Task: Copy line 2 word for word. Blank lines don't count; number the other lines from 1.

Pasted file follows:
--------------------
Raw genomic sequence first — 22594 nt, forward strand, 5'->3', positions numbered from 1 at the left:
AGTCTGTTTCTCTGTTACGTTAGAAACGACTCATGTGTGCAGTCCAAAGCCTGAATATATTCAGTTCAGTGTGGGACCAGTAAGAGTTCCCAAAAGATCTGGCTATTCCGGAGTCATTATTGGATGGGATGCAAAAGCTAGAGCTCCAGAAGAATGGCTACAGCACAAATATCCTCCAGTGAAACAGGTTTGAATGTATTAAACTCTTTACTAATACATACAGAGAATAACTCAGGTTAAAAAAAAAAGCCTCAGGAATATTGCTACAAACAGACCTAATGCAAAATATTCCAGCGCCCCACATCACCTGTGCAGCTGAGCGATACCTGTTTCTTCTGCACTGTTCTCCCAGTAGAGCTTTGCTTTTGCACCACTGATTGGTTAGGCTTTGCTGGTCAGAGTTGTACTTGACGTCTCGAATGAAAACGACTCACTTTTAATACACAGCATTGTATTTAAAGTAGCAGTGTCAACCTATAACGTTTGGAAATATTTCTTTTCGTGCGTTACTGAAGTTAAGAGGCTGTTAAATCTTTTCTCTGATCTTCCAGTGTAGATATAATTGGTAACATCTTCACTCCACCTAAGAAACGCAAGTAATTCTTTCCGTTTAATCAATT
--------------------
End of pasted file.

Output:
AGTCTGTTTCTCTGTTACGTTAGAAACGACTCATGTGTGCAGTCCAAAGCCTGAATATATTCAGTTCAGTGTGGGACCAGTAAGAGTTCCCAAAAGATCTGGCTATTCCGGAGTCATTATTGGATGGGATGCAAAAGCTAGAGCTCCAGAAGAATGGCTACAGCACAAATATCCTCCAGTGAAACAGGTTTGAATGTATTAAACTCTTTACTAATACATACAGAGAATAACTCAGGTTAAAAAAAAAAGCCTCAGGAATATTGCTACAAACAGACCTAATGCAAAATATTCCAGCGCCCCACATCACCTGTGCAGCTGAGCGATACCTGTTTCTTCTGCACTGTTCTCCCAGTAGAGCTTTGCTTTTGCACCACTGATTGGTTAGGCTTTGCTGGTCAGAGTTGTACTTGACGTCTCGAATGAAAACGACTCACTTTTAATACACAGCATTGTATTTAAAGTAGCAGTGTCAACCTATAACGTTTGGAAATATTTCTTTTCGTGCGTTACTGAAGTTAAGAGGCTGTTAAATCTTTTCTCTGATCTTCCAGTGTAGATATAATTGGTAACATCTTCACTCCACCTAAGAAACGCAAGTAATTCTTTCCGTTTAATCAATT